Dr Camilla Toulmin is Senior Associate at the International Institute for Environment and Development (IIED), and its former Director (2003-2015). She also holds a professorship at Lancaster University where she focuses on linking research and practice on environment and development in Africa. An economist by training, she has worked mainly in Africa on agriculture, land tenure, climate and livelihoods. This has combined field research, policy analysis and advocacy. Her work has aimed at understanding how environmental, economic and political change impact on people’s lives, and how policy reform can bring real change on the ground. This has combined field research, policy analysis, capacity building and advocacy. It has involved engaging with people at many different levels from farmers and researchers, to national governments, NGOs, donor agencies and international bodies.

A Fellow of the Open Society Foundations (2016-2017) she has recently completed a longitudinal study of her former field-work sites in central Mali, to document change over 35 years in farming livelihoods in this dry, risk-prone environment. This has been published in January 2020.

Camilla studied Economics at Cambridge and London, before gaining her doctorate in Economics at Oxford. Her doctoral thesis was published by OUP: Cattle, women and wells: Managing household survival in the Sahel. Camilla is fluent in English and French. She is Chair of tve, and the Advisory Board of the Centre for Understanding Sustainable Prosperity (CUSP), trustee of Little Sparta, Oxford University’s Environmental Change Institute, the St Andrews University Prize for the Environment, and the Institut Français d’Ecosse.

Her new book – Land, Investment and Migration: Thirty-five years of village life in Mali – was published by Oxford University Press in January 2020.

Recent publications include:

Desertification in the Sahel: Local Practice meets Global Narrative, Toulmin, C and Karen Brock. In (Eds) Behnke, R. and Mortimore, M. (2016). The End of Desertification, Springer Verlag, Berlin.

Investing in institutional software to build climate resilience. C Toulmin, C Hesse, D Tari and C King-Okumu (June 2015). http://anglejournal.com/articl…

What can the social sciences bring to an understanding of food security? (Eds) Cooper, C and Michie, J (2014) Why the social sciences matter. Palgrave.

Climate change in Africa (Zed Books, 2009).

By this expert

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In this interview, Dr. Vera Songwe, economist and Executive Secretary of the United Nations Economic Commission for Africa reflects on the ways that African governments have handled COVID-19, the role of the Continental Free Trade Agreement in turbo-charging future growth, the vital role of infrastructural investment and mobilising domestic resources for building forward better and greener.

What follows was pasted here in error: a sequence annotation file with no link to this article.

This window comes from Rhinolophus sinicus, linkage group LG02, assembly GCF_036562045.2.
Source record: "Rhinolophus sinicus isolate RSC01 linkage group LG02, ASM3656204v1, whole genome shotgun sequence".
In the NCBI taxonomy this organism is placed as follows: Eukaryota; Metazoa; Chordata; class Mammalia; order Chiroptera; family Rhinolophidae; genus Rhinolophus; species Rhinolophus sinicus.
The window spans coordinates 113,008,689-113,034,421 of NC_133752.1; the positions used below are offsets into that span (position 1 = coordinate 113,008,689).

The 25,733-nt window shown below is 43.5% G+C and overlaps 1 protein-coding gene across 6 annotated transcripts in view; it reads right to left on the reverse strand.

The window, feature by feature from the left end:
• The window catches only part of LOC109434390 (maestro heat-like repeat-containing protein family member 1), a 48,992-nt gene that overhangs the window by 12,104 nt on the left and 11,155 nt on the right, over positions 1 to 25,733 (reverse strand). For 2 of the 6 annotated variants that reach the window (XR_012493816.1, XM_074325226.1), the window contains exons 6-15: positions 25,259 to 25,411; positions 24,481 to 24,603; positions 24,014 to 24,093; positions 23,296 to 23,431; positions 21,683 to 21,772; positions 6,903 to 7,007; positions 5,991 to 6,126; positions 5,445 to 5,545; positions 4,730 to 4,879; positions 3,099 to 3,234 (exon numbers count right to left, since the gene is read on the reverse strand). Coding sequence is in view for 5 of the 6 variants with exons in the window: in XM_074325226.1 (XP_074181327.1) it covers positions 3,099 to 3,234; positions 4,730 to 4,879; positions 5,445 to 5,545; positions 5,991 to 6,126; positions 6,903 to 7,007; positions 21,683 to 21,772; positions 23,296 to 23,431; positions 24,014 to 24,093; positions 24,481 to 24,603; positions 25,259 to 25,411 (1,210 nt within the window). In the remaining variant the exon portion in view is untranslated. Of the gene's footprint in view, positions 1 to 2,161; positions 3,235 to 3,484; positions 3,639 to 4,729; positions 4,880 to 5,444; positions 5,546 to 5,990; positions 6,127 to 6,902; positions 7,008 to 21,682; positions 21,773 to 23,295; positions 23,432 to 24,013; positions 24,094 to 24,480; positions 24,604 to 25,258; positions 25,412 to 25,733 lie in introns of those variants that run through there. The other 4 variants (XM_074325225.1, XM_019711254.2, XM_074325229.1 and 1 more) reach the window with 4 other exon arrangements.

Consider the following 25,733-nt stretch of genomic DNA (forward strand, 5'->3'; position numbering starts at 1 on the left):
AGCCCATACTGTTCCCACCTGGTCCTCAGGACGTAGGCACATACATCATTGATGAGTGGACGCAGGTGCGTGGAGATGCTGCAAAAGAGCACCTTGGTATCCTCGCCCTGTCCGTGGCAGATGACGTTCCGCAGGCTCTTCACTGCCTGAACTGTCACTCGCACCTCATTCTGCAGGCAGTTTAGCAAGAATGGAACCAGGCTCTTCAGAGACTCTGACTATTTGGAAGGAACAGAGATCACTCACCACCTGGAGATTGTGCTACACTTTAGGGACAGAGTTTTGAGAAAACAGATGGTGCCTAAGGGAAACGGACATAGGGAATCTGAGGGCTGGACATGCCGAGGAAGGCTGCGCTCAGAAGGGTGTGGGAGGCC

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Article | Oct 13, 2020

Dans le cadre de cet entretien, Mr. Mossadeck Bally, C.E.O, Azalai Hotels Group et membre du GRAIN (Groupe de Réflexion, d’Actions et d’Initiatives Novatrices) revient sur les impacts économiques de la pandémie du COVID-19 sur son groupe hôtelier, le rôle du secteur privé malien dans le plan de relance économique, l’emploi des jeunes et les solutions qui doivent être apportées à la crise politique au Mali.

Mossadeck Bally, CEO Azalaï Hotels group: “Africa’s Economic Recovery Plans Must Involve the Private Sector as an Integral Part”

Article | Oct 13, 2020

In this interview, Mr. Mossadeck Bally, a Malian businessman and CEO of Azalai Hotels Group and member of GRAIN (Group of Reflection, Actions and Innovative Initiatives) discusses the economic impacts of the COVID-19 pandemic on his hotel group, the role of the Malian private sector in the economic recovery plan, youth employment and the solutions that must be provided to the political crisis in Mali.

Edward Brown: “Growth with ‘DEPTH’ should guide economic transformation in Africa”

Article | Oct 2, 2020

In this interview, Folashadé Soulé and Camilla Toulmin discuss with Edward K. Brown, Senior Director, Research and Advisory services at the African Center for Economic Transformation (ACET) based in Accra, Ghana, on the effects of COVID-19 on regional integration and economic transformation in Africa, and the role of ACET and African think tanks in advising African governments respond to the crisis.